By the end of the school day Wednesday, some students at Benjamin Banneker Middle School in Burtonsville said they were pumped up about science, technology, engineering and math — known nationally as STEM education.
The students were convinced the subjects were cool, after hearing so from White House officials, their state’s Gov. Martin O’Malley (D), and actor and comedian Kal Penn.
Penn, O’Malley, County Executive Isiah Leggett (D), Superintendent Joshua P. Starr and other officials went to Banneker Middle on Wednesday for a press event to give updates on STEM education in the state and county and announce Discovery Communication’s new Connect The Dots program.
Connect The Dots is meant to spread access to STEM education. A national STEM Camp program will offer free after-school and summer curriculum for educators and parents; a new Discovery Channel show will focus on finding the world’s “next great innovator”; a partnership with manufacturers and the Science Channel will promote careers in skilled trades; and the Lumosity Education Access Program will offer a no-cost program for K-12 schools that want to study cognitive training in the classroom.
Discovery is committed to building “the next generation of leaders,” said Bill Goodwyn, president of global distribution and CEO of Discovery Education for Discovery Communications.
O’Malley said Discovery’s work is important.
He gave updates on the progress the state has made on STEM education goals he adopted in 2009, after hearing recommendations from a task force that looked at how Maryland could advance its STEM education and workforce.
One goal was to increase the number of STEM college graduates by 40 percent by 2015. The state is doing well with that goal, O’Malley said; the number of those graduates has increased by 25 percent so far.
Another goal was to triple the number of teachers prepared in the state in STEM shortage areas and increase their retention rate.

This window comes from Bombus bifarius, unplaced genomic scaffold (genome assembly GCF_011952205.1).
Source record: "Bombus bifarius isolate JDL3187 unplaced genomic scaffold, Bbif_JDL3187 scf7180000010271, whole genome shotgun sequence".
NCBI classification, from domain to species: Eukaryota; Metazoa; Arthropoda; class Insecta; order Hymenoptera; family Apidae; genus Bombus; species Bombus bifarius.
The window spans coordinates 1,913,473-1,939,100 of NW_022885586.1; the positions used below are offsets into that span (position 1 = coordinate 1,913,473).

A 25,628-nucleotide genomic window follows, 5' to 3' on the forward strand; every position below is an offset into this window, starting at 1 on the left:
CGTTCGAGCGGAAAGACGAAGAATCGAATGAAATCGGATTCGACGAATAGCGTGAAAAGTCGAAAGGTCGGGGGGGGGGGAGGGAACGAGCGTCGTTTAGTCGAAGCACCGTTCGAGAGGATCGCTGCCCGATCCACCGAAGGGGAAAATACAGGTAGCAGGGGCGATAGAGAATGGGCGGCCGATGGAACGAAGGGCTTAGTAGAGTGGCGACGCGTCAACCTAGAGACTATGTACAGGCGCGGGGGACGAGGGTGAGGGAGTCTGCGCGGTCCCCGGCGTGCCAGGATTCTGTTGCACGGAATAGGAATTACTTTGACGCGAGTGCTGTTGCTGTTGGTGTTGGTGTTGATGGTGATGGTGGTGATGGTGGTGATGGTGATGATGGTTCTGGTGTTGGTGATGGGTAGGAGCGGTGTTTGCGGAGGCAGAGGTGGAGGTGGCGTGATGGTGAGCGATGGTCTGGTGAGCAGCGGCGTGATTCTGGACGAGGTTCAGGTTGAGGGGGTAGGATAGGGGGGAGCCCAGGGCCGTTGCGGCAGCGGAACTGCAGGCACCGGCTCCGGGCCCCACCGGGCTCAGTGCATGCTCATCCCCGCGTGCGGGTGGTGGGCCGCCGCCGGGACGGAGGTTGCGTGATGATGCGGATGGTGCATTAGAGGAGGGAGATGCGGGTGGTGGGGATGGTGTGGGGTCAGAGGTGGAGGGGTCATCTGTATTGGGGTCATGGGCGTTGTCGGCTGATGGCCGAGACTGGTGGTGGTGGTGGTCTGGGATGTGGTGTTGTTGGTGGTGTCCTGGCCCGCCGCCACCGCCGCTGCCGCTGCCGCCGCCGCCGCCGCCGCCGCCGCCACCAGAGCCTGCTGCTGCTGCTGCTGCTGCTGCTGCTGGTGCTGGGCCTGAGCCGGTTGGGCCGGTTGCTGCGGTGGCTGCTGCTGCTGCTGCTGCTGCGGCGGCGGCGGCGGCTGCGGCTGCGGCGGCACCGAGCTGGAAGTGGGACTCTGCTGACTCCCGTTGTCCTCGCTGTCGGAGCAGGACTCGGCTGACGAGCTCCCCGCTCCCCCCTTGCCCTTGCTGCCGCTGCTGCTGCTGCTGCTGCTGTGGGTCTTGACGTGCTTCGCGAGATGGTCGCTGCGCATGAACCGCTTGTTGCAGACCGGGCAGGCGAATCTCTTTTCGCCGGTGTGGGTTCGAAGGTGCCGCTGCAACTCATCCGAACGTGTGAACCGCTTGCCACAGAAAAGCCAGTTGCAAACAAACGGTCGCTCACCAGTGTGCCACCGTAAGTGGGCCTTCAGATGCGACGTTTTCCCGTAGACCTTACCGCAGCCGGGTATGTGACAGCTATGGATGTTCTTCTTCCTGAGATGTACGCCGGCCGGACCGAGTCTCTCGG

On that goal, the state isn’t progressing as fast as officials had hoped, said John Ratliff, director of policy for O’Malley.
The number of teachers has increased by 22 percent since the goal was adopted, O’Malley said.
Other goals were related to aligning K-12 curriculum with college and career readiness and ensuring that teachers had the knowledge they need to teach, according to the task force report.
Those goals are being addressed by the Common Core State Standards, newly adopted standards that Maryland and most other states have agreed upon for teaching and learning, Ratliff said.
As part of the event, Banneker students were invited to the White House in the morning to share their thoughts with officials on STEM education, and ask questions.
After watching officials speak in their school’s gym, students said they wanted to go into a career in the STEM fields.
They also said that Penn, who hosts the new Discovery Channel series, “The Big Brain Theory: Pure Genius,” was “so cool.”
Harryclyde Foncham, a sixth-grade student at the school, said he liked building stuff, so he may do that when he grows up, or be a doctor.
To do that, Harryclyde said White House officials told him he had to work hard, and go to school.
Ritika Hutchinson, also a sixth-grader, said she wants to be an engineer.
“I like making things that will help people, like computers and robots,” said Ritika, 11.
Starr said it was good to hear that students — especially young girls — found the fields to be interesting.
Montgomery County Public Schools has several programs and partnerships with companies that offer STEM education, such as the magnet school for digital design and development at Argyle Middle School and the aerospace technology program at Parkland Middle School.
At Banneker and nine other county schools, there is a “Trout in the Classroom” environmental program where sixth-graders raise trout from eggs to small fry while they study stream habitat and ecosystems.
In 2009, Maryland ranked second in the nation in professional and technical workers as a percentage of total workers, and had over 220,000 workers in professional, scientific, and technical service industries, the state task force report states.
In his fiscal 2014 budget, O’Malley included $2 million for an Early College Innovation Fund to support the expansion of early college access programs for students in career and technical education or training in STEM fields, according to a press release from O’Malley’s office.
The state department of education will generate grants to fund “early college high schools” focused on these fields, which allow students to get college and high school credit at the same time, the release stated.